Shorts Block 2 – Review

Posted January 19, 2009 in
Shorts Block 2

Vapid Lovelies
Directed by Frank Feldman

Gaysploitation (though not exactly a real word)seems appropriate vocabulary here. I've never been especially tickled by brazenly gay humor, Birdcage being one exception, but Salt Lake's own fashionistas Chris Lemon and David Luna had the audience, including myself, in absolute stitches. What started as a short bit on KRCL’s radio show “Now For This,? has grown into the hands-down funniest and gayest thing you’re likely to see at the festivals this year. The bit never gets stale and I was continually surprised by all the characters’ deft comedic timing. Yes, it’s about BFFs searching for a fur coat - but don’t be too hasty to judge: this comic gem delivers.

Funny Guy
Directed by Frank R. Rinaldi

This is affecting material that’ll never see national exposure, regardless of its brilliance - it’s the kind of thing we go to film festivals for. Funny Guy is definitely on the bleeding edge of dark comedy: I gasped, I laughed, I winced, I feared, and each in pretty much equal proportion. Creator Frank R. Rinaldi weaves pity, wild-eyed desperation, and a palatable sense of dread into every minute of this film. A competent all around production, most impressive was Rinaldi’s tight control over the tone of every moment - he sends you sprinting from end to end of your emotional scale until you’re doubled over and out of breath.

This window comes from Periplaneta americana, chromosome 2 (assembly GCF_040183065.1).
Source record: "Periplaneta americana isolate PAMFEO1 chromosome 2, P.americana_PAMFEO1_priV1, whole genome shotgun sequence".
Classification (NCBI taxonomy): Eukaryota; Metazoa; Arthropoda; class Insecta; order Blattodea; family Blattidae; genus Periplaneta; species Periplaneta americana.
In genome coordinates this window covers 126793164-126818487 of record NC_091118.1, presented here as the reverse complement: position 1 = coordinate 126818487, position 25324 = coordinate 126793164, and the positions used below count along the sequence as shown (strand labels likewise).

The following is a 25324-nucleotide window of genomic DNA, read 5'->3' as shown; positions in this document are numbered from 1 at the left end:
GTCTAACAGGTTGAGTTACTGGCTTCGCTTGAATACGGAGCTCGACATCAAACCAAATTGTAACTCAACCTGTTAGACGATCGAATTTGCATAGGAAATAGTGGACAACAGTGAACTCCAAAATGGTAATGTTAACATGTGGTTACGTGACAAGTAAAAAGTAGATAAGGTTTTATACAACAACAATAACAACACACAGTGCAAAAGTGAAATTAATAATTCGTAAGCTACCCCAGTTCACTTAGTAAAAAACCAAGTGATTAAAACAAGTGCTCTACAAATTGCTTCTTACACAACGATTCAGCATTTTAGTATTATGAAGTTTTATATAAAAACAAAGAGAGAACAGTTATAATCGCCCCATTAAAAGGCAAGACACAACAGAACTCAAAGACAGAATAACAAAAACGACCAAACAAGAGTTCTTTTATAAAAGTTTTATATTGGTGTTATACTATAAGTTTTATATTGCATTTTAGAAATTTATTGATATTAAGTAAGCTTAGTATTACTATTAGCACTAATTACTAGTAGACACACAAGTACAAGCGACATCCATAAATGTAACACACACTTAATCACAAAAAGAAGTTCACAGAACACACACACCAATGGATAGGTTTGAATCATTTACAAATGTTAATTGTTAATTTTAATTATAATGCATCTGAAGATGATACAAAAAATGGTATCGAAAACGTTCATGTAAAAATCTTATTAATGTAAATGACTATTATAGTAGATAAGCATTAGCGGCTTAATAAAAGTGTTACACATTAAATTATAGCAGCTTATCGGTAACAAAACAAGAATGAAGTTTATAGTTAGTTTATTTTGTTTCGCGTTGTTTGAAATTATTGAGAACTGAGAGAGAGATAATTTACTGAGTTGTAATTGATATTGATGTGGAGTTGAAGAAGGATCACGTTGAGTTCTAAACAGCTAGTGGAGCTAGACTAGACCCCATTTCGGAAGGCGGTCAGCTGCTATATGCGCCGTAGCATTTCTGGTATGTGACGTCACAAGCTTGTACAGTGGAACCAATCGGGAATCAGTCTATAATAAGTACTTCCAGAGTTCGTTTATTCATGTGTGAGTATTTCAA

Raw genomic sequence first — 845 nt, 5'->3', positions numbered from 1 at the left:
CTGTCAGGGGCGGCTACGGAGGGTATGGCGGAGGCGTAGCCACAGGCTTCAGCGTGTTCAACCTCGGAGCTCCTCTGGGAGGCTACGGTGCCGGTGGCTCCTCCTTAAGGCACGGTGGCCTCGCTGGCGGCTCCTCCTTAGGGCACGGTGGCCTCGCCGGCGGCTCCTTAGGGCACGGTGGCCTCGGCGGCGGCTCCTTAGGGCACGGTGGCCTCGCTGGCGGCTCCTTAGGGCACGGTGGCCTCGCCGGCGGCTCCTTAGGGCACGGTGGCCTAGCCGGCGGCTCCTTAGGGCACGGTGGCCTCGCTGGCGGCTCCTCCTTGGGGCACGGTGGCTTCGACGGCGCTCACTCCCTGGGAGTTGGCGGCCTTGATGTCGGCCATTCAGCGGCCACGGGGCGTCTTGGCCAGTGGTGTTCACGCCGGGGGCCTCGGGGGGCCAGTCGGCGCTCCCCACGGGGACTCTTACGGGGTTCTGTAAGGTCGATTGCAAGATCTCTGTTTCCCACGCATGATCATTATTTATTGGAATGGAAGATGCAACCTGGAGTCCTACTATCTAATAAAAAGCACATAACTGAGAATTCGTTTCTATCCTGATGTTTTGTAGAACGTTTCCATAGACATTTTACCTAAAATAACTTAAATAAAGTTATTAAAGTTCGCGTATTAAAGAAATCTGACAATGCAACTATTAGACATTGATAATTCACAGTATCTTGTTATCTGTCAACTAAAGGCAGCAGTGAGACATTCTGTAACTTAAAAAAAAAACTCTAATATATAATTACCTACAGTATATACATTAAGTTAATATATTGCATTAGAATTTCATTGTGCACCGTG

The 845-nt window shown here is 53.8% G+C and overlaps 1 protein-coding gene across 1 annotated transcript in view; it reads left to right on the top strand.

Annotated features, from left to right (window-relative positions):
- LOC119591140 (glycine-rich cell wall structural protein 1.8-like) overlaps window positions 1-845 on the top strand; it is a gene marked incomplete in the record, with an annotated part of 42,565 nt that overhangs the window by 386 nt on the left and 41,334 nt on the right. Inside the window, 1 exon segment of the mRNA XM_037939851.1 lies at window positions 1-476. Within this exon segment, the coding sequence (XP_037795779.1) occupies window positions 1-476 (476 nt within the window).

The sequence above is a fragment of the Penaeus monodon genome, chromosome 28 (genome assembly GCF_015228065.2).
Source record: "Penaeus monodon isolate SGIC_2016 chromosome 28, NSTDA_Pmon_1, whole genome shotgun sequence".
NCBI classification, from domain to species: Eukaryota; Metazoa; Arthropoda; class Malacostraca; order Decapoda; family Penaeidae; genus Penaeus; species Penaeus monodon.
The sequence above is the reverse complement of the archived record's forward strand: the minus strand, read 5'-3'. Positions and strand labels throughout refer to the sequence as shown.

Noise (Shor)
Directed by Raj Nidimoru

Easily the most professionally photographed and directed of the films with which it was screened, Shor is an honest and humorous narrative. Set against a striking background that alone tells half the story, this film follows the adventures of three friends, a bag of explosives, an impatient and shady businessman, and one fearless little boy with terrible timing. This short film has a complete and satisfying story arc, and manages to close with a moral to boot.

Directed by Peggy Bruen

A series of black and white body landscapes that speak to sexual deviance and sexual humor, Diversions is a bit of a mixed bag. As a viewer, I’m always ready to engage the metaphorical, but I gotta say, sometimes a vagina sundae is just a vagina sundae, nothing more. Though it was pegged as avant-garde - and each scene in Diversions is undeniably original - the film as a whole felt more like an attempt at the avant-garde “genre?, rather than an attempt at something original that becomes labeled avant-garde by virtue of its creative success. The often silly soundtrack invites the viewer to find humor in each scene of what-the-fuck-ery, which ultimately is the film’s saving grace. After all, if you’re not supposed to chuckle at oral sex with a juicy porterhouse, what are you supposed to do?
-Jesse Hawlish